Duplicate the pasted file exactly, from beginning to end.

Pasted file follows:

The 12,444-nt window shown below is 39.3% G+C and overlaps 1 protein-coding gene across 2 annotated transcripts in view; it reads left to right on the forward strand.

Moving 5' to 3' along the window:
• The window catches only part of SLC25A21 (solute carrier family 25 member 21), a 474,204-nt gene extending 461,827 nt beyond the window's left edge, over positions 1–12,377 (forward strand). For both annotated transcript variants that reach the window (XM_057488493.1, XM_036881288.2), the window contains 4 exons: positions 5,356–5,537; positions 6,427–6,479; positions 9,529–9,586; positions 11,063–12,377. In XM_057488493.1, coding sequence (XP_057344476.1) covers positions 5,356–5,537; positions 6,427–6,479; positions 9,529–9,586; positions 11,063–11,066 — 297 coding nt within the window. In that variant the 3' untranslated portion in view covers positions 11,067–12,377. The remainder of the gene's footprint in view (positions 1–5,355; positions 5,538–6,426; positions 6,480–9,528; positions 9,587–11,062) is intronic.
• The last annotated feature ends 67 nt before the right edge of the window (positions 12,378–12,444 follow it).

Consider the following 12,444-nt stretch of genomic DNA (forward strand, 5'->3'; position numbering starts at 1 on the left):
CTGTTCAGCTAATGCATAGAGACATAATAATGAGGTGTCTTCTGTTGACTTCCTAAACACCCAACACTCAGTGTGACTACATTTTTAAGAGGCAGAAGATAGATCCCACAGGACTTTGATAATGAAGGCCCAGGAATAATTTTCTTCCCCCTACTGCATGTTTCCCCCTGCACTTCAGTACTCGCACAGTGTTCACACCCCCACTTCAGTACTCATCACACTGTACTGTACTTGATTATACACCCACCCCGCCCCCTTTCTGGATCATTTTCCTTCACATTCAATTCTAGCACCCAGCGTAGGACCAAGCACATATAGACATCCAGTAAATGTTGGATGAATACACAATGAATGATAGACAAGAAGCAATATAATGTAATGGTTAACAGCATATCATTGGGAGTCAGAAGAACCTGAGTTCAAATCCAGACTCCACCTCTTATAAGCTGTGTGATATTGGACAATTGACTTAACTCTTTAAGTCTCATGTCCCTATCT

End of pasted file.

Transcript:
The 12,444-nt window shown below is 39.3% G+C and overlaps 1 protein-coding gene across 2 annotated transcripts in view; it reads left to right on the forward strand.

Moving 5' to 3' along the window:
• The window catches only part of SLC25A21 (solute carrier family 25 member 21), a 474,204-nt gene extending 461,827 nt beyond the window's left edge, over positions 1–12,377 (forward strand). For both annotated transcript variants that reach the window (XM_057488493.1, XM_036881288.2), the window contains 4 exons: positions 5,356–5,537; positions 6,427–6,479; positions 9,529–9,586; positions 11,063–12,377. In XM_057488493.1, coding sequence (XP_057344476.1) covers positions 5,356–5,537; positions 6,427–6,479; positions 9,529–9,586; positions 11,063–11,066 — 297 coding nt within the window. In that variant the 3' untranslated portion in view covers positions 11,067–12,377. The remainder of the gene's footprint in view (positions 1–5,355; positions 5,538–6,426; positions 6,480–9,528; positions 9,587–11,062) is intronic.
• The last annotated feature ends 67 nt before the right edge of the window (positions 12,378–12,444 follow it).

Consider the following 12,444-nt stretch of genomic DNA (forward strand, 5'->3'; position numbering starts at 1 on the left):
CTGTTCAGCTAATGCATAGAGACATAATAATGAGGTGTCTTCTGTTGACTTCCTAAACACCCAACACTCAGTGTGACTACATTTTTAAGAGGCAGAAGATAGATCCCACAGGACTTTGATAATGAAGGCCCAGGAATAATTTTCTTCCCCCTACTGCATGTTTCCCCCTGCACTTCAGTACTCGCACAGTGTTCACACCCCCACTTCAGTACTCATCACACTGTACTGTACTTGATTATACACCCACCCCGCCCCCTTTCTGGATCATTTTCCTTCACATTCAATTCTAGCACCCAGCGTAGGACCAAGCACATATAGACATCCAGTAAATGTTGGATGAATACACAATGAATGATAGACAAGAAGCAATATAATGTAATGGTTAACAGCATATCATTGGGAGTCAGAAGAACCTGAGTTCAAATCCAGACTCCACCTCTTATAAGCTGTGTGATATTGGACAATTGACTTAACTCTTTAAGTCTCATGTCCCTATCT